In consequence of this intimation M. le Grand, instead of appearing at Court in compliance with the royal mandate, returned in all haste to Languedoc, and the Duc de Guise found himself deprived of his anticipated assistance. Bellegarde himself, who attributed this attempt to deprive him of his government to the Baron de Luz—who through the influence of Bassompierre had been reinstated in the favour of the Queen, and had consequently abandoned the faction of the Guises, of whose projects and designs he was cognizant, in order to espouse the interests and to serve the ambition of the Marquis d’Ancre—vowed vengeance against the recreant baron, and complained bitterly to his friends of the insult to which he had been subjected through this unworthy agency.
The Guises, already apprehensive of the consequences which might accrue to themselves from the defection of M. de Luz, were only too ready to sympathize with the indignant Duke, and unfortunately for all parties they did not confine their sympathy to mere words. Ever prompt and reckless, they at once resolved to revenge themselves upon their common enemy; nor was it long ere they carried their fatal determination into effect.
 D’Estrees, Mem. p. 394.
 Bassompierre, Mem. p. 78.
 Rambure, MS. Mem. vol. vi. p. 81.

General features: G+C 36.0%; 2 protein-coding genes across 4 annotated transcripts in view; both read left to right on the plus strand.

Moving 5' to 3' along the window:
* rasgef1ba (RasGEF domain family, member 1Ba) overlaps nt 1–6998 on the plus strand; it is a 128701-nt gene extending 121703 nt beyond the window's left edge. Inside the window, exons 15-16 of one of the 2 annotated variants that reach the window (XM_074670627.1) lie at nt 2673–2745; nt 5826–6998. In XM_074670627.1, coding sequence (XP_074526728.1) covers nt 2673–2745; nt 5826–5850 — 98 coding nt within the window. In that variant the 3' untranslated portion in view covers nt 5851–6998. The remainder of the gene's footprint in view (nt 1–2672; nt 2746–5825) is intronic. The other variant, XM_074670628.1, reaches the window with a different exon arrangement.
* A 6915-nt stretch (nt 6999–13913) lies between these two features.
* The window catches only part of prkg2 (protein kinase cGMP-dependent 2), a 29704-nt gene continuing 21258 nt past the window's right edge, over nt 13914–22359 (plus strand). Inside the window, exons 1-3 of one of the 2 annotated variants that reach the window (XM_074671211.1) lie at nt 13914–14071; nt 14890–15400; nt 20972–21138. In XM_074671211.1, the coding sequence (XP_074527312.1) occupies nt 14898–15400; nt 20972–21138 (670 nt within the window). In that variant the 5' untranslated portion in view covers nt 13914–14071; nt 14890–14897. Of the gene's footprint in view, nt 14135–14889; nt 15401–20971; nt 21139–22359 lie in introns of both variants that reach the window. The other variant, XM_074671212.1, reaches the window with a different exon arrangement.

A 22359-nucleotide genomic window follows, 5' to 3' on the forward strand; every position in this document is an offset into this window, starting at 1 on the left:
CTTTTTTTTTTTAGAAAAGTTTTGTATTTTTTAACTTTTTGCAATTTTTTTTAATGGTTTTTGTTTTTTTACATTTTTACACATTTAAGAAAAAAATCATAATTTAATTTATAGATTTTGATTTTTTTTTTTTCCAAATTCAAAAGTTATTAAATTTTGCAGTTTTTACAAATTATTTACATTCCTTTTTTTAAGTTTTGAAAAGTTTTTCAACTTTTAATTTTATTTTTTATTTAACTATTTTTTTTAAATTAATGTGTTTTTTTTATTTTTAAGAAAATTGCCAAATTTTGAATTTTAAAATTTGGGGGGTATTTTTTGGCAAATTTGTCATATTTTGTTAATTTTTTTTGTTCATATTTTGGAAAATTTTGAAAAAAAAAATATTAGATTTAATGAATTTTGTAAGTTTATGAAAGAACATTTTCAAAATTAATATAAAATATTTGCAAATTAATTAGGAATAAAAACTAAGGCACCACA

Richelieu, Hist. de la Mere et du Fils, vol. i. pp. 175-177.
 Siri, Mem. Rec. vol. ii. pp. 607-612.
 Le Vassor, vol. i. p. 127.
 Henri de Lorraine, Due d’Aiguillon, who had succeeded to the title of his late father.
 Siri, Mem. Rec. vol. ii. pp. 618-620.
 Mezeray, vol. xi. pp. 30, 31.
 Siri, Mem. Rec. vol. ii. pp. 640-642.
 Charles de Longueval, Comte de Buquoy, was so eminently distinguished for his military talents that Philip III of Spain and the Emperor Ferdinand II confided to him the command of their joint armies in 1619. He completely defeated the forces of the malcontents in Bohemia; and then marched upon Hungary, which had just elected Bethlem-Gabor as its sovereign. In 1621 he overcame the troops of the Magyar monarch, which were entirely routed; but was killed the same year in a skirmish with a small party of the enemy.
 Don Rodrigo Calderon was a statesman rendered famous by his extraordinary elevation and his equally remarkable reverses. Born at Antwerp, the son of a Spanish trooper and a Flemish woman of low extraction, his talents ultimately raised him to the rank of confidant and favourite of the Duque de Lerma, prime minister of Philip III, through whose influence he subsequently became Conde d’Oliva, Marques de Siete-Iglesias, and secretary of state. In 1618 the disgrace of his patron involved his own ruin. Accused of having poisoned the Queen Marguerite, he was (in 1619) committed to a dungeon, and two years afterwards was sacrificed by the Conde-Duque d’Olivares to the public hatred against the Duque de Lerma. He perished upon the scaffold in 1621.